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Attention-Deficit/Hyperactivity Disorder (ADHD)
Hyperactivity is a common term, often used by parents and teachers. “He’s hyper today.” This does not mean that a child is suffering from ADHD, just that they may be full of energy for that day. For a child to be diagnosed with ADHD, they have to have suffered from problems for at least six months.
DSM-IV TR has criteria for ADHD. Either A or B must be present for a child to have ADHD.
- The child must show six or more manifestations of inattention for at least months to such a degree that is maladaptive and greater than would be expected for the person’s developmental level. For example, careless mistakes, not listening well, not following instructions, forgetful in daily activities, easily distracted.
- Six or more manifestations of hyperactivity-impulsivity present for at least months to a maladaptive degree, greater than expected for the child’s developmental level. For example, running around inappropriately, squirming in their seat, acting as if “driven by a motor” and incessant talking. Some of this should be present before the age of 7, present in two or more settings (for example, home and school). There should be significant impairment in academic, occupational functioning or social functioning. It should not also be part of any other disorder such as schizophrenia, anxiety disorders and mood disorders.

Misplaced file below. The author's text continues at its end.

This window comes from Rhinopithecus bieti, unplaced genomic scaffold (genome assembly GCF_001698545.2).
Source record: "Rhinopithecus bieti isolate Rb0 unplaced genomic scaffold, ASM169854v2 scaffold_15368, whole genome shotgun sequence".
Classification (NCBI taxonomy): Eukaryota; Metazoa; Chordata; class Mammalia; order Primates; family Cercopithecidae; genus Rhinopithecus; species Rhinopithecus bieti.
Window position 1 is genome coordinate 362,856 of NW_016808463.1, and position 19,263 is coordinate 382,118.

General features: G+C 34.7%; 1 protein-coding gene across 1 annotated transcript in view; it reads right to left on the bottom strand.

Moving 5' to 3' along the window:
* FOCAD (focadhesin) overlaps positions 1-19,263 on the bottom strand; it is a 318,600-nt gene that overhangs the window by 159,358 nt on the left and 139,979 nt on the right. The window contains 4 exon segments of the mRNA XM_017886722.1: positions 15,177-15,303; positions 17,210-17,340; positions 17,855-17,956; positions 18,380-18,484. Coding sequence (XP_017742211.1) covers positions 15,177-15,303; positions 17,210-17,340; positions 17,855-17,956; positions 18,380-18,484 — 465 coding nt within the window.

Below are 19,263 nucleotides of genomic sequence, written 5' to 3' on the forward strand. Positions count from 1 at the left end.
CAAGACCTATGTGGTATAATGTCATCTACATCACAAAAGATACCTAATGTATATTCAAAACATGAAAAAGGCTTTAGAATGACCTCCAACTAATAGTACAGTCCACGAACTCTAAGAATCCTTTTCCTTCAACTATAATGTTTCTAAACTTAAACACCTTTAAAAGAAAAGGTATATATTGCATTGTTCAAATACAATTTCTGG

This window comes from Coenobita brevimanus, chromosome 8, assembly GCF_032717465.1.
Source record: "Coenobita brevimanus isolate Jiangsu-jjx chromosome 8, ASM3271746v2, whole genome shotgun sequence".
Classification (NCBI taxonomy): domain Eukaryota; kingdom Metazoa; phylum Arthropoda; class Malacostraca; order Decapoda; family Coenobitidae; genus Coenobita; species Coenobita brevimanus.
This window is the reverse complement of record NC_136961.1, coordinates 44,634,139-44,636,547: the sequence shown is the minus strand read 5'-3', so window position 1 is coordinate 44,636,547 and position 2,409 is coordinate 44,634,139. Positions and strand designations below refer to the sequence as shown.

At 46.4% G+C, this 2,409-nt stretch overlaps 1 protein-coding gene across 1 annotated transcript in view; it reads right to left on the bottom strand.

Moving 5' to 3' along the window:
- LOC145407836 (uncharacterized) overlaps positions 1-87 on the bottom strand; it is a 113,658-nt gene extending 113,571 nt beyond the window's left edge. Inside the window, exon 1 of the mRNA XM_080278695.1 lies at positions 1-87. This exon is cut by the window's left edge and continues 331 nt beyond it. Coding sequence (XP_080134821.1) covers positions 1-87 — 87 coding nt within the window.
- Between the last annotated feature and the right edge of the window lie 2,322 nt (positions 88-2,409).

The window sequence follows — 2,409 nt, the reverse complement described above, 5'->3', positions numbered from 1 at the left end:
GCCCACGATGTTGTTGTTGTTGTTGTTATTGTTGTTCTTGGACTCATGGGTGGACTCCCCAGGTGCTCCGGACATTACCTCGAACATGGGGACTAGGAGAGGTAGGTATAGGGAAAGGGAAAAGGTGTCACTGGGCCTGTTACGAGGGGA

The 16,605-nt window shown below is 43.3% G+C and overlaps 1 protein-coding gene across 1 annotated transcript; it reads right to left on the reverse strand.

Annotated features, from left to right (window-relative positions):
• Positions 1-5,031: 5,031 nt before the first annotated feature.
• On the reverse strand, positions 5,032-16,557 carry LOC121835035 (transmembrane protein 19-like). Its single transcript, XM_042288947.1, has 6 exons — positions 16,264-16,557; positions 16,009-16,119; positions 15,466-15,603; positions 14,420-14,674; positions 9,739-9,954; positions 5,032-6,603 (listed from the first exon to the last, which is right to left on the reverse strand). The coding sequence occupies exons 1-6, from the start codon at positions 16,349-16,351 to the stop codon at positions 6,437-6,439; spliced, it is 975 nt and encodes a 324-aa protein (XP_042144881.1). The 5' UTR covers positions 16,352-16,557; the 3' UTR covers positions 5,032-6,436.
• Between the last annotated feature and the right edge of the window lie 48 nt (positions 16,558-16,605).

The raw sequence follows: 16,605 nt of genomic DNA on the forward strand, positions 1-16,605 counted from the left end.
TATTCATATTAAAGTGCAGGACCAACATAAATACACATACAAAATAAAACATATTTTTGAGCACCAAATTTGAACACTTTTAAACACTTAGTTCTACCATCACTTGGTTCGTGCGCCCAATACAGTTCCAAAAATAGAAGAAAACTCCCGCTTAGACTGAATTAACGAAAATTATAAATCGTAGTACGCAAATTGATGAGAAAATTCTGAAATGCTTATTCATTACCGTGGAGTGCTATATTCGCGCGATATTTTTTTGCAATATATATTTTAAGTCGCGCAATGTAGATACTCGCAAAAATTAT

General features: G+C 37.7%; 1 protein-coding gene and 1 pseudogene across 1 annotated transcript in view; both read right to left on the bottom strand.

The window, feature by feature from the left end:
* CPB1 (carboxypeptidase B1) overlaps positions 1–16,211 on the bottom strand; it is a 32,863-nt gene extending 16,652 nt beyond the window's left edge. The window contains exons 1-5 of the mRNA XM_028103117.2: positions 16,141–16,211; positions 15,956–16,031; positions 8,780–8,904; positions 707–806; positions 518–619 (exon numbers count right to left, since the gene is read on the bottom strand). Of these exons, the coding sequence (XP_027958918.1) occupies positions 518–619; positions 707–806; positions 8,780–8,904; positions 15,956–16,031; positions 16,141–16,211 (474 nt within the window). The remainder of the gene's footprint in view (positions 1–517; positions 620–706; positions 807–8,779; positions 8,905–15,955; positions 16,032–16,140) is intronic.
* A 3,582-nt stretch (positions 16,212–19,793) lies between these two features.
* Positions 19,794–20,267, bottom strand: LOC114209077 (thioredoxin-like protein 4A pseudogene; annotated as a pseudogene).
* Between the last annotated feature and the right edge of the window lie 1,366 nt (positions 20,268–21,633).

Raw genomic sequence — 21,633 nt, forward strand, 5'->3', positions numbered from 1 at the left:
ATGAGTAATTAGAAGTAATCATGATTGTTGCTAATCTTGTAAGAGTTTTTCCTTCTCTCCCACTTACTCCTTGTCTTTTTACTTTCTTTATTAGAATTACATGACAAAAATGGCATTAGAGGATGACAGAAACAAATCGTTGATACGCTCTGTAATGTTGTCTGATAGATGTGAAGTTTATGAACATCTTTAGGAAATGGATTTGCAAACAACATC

A child with ADHD will be constantly in motion, tapping their fingers, fidgeting, difficulty concentrating and so on. They may appear disorganised, erratic, bossy and tactless. They may also wear out clothes and shoes quickly, smash toys and exhaust their family and teachers.
Children with ADHD may also have problems getting on with their peers and establishing and maintaining friendships. This may be because their behaviour can be intrusive and annoying to others. About 15 – 30% of children with ADHD (Barkley et al, 1990) also have a learning disorder and about half will have difficulty adjusting to the typical classroom environment.
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The symptoms of ADHD are varied, so DSM-IV-TR also included three subcategories–
- Predominantly inattentive type – where the child has the main problem of poor attention.
- Predominantly hyperactive-impulsive type, where the child shows primarily hyperactive and impulsive behaviour.
- Combined type, where the child has both types of problems.
The majority of children with ADHD have the combined type. They are more likely to develop conduct problems and be placed in special education classes.